Michael Allen of RTS Orlando has compiled a unique series of lectures, essays, and other written works by John Webster with the goal of charting, in a brief but dense single volume, the development of his decorated career as a theologian and introducing his work to new audiences. The T&T Clark Reader in John Webster opens with an editor’s introduction, selected works of John Webster across ten chapters, and a concluding list of his entire corpus. Allen’s purpose in assembling this collection is to distill Webster’s keen interest in what he called “theological theology” and the application of this principle to other topics, be they metaphysics, epistemology or ethics, all under the immanent and economic aspect of the triune God of Scripture.
While Webster’s principles in this endeavour remained the same his conversation partners seem to have shifted across his career. Allen notes that Eberhard Jungel and Karl Barth were his chief named companions and interlocutors in the earliest stages of his career. However, Webster’s deference to the tradition of the moral community within which Scripture is read and understood across time led to a gradual shift in his attention from contemporary theologians and towards the inclusion of those from antiquity. Webster saw enormous value in the centuries of contemplation that had been passed on to the faithful of the present and, based on his care and diligence as a publishing academic, seems to have felt a responsibility to steward that legacy and facilitate its ongoing transmission however he could.
Allen begins his guided tour through Webster with two chapters that explain his method and opinion on the task of theology. In ‘Theological Theology’, his inaugural lecture as the Lady Margaret Professor of Divinity at Oxford, Webster called for, “the ‘re-regionalization’ of intellectual life” (36). As Webster surveyed the academic landscape his observation was that education and research, including in contemporary theology, had been informed by the anthropological assumptions of Wissenschaft whereby universal human reason, denuded of tradition or authority, was the final court of appeal. Webster contrasted these modernist claims with those of Bildung, whereby, “to be schooled is to be educated into reflective appropriation (emphasis mine) of the roles and practices of a specific moral and intellectual world” (27). Webster believed that wissenschaft, with its expectation of assimilation to a value-neutral paradigm with authority transferred to the inquirer, had led to “the alienation of theology from its own habits of thought” (29). His diagnosis was that theology had been swept into a current of de novo enquiry rather than learning through deferential citation from within a Christian world of meaning, “shaped by biblical, credal and doxological texts and by the practices which both carry and are carried by those texts” (31).Webster described this interplay between the redeemed reason and Scripture and the goal of fellowship through a cognitive principle and an ontological principle of theology. Click To Tweet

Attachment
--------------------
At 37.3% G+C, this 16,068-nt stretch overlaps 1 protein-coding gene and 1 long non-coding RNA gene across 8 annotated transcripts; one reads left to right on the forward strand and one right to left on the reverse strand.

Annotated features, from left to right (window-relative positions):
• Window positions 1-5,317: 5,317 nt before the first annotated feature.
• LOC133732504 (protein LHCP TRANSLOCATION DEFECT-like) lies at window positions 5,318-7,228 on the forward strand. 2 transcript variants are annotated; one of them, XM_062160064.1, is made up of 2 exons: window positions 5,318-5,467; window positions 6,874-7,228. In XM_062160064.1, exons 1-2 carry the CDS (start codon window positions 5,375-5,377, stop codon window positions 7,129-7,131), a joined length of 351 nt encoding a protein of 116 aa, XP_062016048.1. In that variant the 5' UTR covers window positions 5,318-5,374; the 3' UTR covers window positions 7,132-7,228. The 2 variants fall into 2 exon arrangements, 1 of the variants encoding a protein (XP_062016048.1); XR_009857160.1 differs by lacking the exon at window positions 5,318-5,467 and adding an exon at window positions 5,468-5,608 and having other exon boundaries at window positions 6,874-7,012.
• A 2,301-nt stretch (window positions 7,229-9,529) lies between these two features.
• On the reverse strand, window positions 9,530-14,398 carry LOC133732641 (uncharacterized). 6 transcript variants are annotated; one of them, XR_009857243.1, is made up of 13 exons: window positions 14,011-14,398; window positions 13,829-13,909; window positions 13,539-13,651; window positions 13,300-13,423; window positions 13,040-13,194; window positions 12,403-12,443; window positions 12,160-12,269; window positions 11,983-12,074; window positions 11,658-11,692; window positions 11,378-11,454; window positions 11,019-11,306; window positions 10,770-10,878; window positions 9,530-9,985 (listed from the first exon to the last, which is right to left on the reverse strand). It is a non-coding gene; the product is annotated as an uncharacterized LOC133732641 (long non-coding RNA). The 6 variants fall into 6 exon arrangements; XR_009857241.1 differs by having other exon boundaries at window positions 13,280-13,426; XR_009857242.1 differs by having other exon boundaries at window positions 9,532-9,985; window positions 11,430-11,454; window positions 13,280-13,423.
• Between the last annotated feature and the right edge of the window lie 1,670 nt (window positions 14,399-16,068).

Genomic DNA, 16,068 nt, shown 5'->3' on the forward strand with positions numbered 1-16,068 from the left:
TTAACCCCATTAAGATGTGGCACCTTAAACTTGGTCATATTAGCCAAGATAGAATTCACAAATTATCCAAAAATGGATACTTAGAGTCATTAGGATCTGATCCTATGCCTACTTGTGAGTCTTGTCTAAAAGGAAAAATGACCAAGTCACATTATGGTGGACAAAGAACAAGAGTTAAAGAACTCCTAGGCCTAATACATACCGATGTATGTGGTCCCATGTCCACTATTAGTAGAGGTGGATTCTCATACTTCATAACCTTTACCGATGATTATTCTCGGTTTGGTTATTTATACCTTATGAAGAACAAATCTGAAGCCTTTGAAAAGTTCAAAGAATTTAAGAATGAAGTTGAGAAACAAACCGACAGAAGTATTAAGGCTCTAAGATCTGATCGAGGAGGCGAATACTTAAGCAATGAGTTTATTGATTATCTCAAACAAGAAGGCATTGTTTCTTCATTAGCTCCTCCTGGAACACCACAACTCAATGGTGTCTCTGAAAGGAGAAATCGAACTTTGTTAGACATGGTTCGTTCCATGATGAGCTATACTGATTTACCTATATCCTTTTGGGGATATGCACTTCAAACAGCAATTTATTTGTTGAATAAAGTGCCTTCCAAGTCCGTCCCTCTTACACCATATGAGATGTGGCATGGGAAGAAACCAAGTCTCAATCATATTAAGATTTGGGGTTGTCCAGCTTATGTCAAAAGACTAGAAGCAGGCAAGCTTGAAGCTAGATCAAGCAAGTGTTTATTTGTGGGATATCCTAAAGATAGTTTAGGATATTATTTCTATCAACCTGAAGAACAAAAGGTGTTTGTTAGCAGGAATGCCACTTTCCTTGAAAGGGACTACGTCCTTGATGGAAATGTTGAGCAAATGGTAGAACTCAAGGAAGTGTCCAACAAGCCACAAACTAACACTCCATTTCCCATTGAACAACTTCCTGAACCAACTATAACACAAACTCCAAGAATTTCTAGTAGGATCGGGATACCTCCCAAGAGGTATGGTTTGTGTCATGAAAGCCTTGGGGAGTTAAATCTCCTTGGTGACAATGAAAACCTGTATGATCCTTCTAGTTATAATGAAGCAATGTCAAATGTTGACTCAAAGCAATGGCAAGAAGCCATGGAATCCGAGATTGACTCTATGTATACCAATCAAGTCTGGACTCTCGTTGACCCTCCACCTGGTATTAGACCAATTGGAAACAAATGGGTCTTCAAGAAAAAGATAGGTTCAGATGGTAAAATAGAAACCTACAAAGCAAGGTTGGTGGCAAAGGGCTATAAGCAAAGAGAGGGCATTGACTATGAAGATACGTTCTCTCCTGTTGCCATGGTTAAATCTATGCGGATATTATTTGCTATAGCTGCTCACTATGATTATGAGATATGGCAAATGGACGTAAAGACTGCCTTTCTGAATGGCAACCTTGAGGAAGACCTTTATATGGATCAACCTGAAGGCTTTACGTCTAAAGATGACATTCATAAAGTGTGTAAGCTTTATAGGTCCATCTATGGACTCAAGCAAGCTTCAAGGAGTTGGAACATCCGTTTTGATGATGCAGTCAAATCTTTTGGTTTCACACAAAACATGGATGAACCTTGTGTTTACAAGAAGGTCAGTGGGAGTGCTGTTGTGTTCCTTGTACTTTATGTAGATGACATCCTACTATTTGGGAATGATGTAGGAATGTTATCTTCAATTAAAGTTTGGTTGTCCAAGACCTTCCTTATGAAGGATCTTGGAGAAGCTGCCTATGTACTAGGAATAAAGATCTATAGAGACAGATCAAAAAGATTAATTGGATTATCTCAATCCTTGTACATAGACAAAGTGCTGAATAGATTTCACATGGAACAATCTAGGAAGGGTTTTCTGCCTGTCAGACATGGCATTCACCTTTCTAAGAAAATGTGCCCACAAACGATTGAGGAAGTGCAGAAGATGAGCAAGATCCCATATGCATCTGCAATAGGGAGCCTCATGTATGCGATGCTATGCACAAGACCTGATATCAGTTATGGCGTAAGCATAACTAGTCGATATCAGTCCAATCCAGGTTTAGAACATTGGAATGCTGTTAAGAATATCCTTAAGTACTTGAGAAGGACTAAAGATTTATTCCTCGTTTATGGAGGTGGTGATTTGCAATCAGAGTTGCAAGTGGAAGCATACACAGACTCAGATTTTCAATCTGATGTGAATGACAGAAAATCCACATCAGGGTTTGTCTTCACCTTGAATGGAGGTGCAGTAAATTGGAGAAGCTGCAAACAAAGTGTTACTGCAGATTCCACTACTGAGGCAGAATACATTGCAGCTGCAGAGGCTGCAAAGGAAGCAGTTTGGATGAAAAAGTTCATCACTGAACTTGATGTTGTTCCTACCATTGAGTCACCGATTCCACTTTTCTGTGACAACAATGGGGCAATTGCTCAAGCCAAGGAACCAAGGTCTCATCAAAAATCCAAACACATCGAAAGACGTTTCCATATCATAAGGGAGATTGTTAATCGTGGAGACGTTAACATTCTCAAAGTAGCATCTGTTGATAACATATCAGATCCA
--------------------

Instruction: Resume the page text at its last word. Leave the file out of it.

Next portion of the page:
Allen follows this opening chapter with ‘Biblical Reasoning’ which Webster defined as, “the redeemed intellect’s reflective apprehension of God’s gospel address through the embassy of Scripture, enabled and corrected by God’s presence, and having fellowship with him as its end” (59). Webster described this interplay between the redeemed reason and Scripture and the goal of fellowship through a cognitive principle and an ontological principle of theology. Cognitively, “Scripture is the place to which theology is directed to find its subject matter and norm,” and ontologically, the source is God Himself (59). Therefore, Scripture is a function of God and the means by which the redeemed intellect apprehends His voice.
In placing ‘Biblical Reasoning’ after ‘Theological Theology’ Allen’s goal is to hammer the methodological point home that theology qua theology ought to be defined by the God who reveals Himself in Scripture rather than by neighbouring disciplines such as literature, history, or philosophy. This is dependent upon seeing Scripture not as an inert deposit of data but as, “an instrument through which divine speech evokes the unselfish, loving and obedient tracing of the text’s movement” (60). Biblical reasoning, then, is an ascetical, self-denying spiritual discipline (61). This chapter culminates in a parting shot at Nietzsche’s legacy within theology. Webster remarked that, “Christian theology cannot remain content with the contemporary commonplace that reason is not much more than a play of power – a commonplace as lazy as it is hopeless. Oriented by and to the divine Word in the testimonies of the prophets and apostles, reason is a sphere of grace, a sign of the overcoming of the disorder of sin” (62). If Scripture were no more than human poetics open to the investigation of reason understood in the light (or darkness) of wissenschaft it certainly could be an instrument weaponized for domination. Except the redeemed intellect, per Webster, is a sphere of grace and “the divine Word quickens reason to knowledge and love of God” (62). The sheer gratuity of Revelation from without, and human surrender unto it, releases the redeemed creature from the curse of genealogical hopelessness so common in contemporary discourse.